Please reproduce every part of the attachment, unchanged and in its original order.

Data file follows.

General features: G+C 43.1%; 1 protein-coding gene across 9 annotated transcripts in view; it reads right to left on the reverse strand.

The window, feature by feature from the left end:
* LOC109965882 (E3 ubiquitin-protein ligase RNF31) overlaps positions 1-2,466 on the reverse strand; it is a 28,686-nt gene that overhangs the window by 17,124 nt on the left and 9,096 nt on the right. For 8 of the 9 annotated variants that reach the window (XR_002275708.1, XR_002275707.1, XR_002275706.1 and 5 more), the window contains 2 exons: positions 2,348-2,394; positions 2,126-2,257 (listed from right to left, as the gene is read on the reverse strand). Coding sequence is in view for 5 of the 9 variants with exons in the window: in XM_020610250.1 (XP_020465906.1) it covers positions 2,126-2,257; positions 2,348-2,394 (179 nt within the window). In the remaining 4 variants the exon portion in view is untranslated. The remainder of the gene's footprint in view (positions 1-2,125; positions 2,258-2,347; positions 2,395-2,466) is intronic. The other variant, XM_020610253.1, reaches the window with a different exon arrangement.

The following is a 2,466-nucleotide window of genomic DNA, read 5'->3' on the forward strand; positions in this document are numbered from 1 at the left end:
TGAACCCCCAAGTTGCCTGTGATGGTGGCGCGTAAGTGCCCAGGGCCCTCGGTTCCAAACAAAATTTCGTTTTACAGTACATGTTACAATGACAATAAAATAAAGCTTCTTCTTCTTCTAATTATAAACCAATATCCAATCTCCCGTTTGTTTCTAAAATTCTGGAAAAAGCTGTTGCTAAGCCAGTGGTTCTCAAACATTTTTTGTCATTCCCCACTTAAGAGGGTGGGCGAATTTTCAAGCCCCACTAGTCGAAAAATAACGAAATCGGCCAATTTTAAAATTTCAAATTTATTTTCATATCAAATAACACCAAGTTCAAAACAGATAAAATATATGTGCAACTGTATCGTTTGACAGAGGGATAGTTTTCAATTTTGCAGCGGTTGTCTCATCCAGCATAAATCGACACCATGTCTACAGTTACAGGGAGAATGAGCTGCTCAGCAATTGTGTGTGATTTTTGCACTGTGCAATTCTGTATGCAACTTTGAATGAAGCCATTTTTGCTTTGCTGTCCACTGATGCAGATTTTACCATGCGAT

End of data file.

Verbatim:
General features: G+C 43.1%; 1 protein-coding gene across 9 annotated transcripts in view; it reads right to left on the reverse strand.

The window, feature by feature from the left end:
* LOC109965882 (E3 ubiquitin-protein ligase RNF31) overlaps positions 1-2,466 on the reverse strand; it is a 28,686-nt gene that overhangs the window by 17,124 nt on the left and 9,096 nt on the right. For 8 of the 9 annotated variants that reach the window (XR_002275708.1, XR_002275707.1, XR_002275706.1 and 5 more), the window contains 2 exons: positions 2,348-2,394; positions 2,126-2,257 (listed from right to left, as the gene is read on the reverse strand). Coding sequence is in view for 5 of the 9 variants with exons in the window: in XM_020610250.1 (XP_020465906.1) it covers positions 2,126-2,257; positions 2,348-2,394 (179 nt within the window). In the remaining 4 variants the exon portion in view is untranslated. The remainder of the gene's footprint in view (positions 1-2,125; positions 2,258-2,347; positions 2,395-2,466) is intronic. The other variant, XM_020610253.1, reaches the window with a different exon arrangement.

The following is a 2,466-nucleotide window of genomic DNA, read 5'->3' on the forward strand; positions in this document are numbered from 1 at the left end:
TGAACCCCCAAGTTGCCTGTGATGGTGGCGCGTAAGTGCCCAGGGCCCTCGGTTCCAAACAAAATTTCGTTTTACAGTACATGTTACAATGACAATAAAATAAAGCTTCTTCTTCTTCTAATTATAAACCAATATCCAATCTCCCGTTTGTTTCTAAAATTCTGGAAAAAGCTGTTGCTAAGCCAGTGGTTCTCAAACATTTTTTGTCATTCCCCACTTAAGAGGGTGGGCGAATTTTCAAGCCCCACTAGTCGAAAAATAACGAAATCGGCCAATTTTAAAATTTCAAATTTATTTTCATATCAAATAACACCAAGTTCAAAACAGATAAAATATATGTGCAACTGTATCGTTTGACAGAGGGATAGTTTTCAATTTTGCAGCGGTTGTCTCATCCAGCATAAATCGACACCATGTCTACAGTTACAGGGAGAATGAGCTGCTCAGCAATTGTGTGTGATTTTTGCACTGTGCAATTCTGTATGCAACTTTGAATGAAGCCATTTTTGCTTTGCTGTCCACTGATGCAGATTTTACCATGCGAT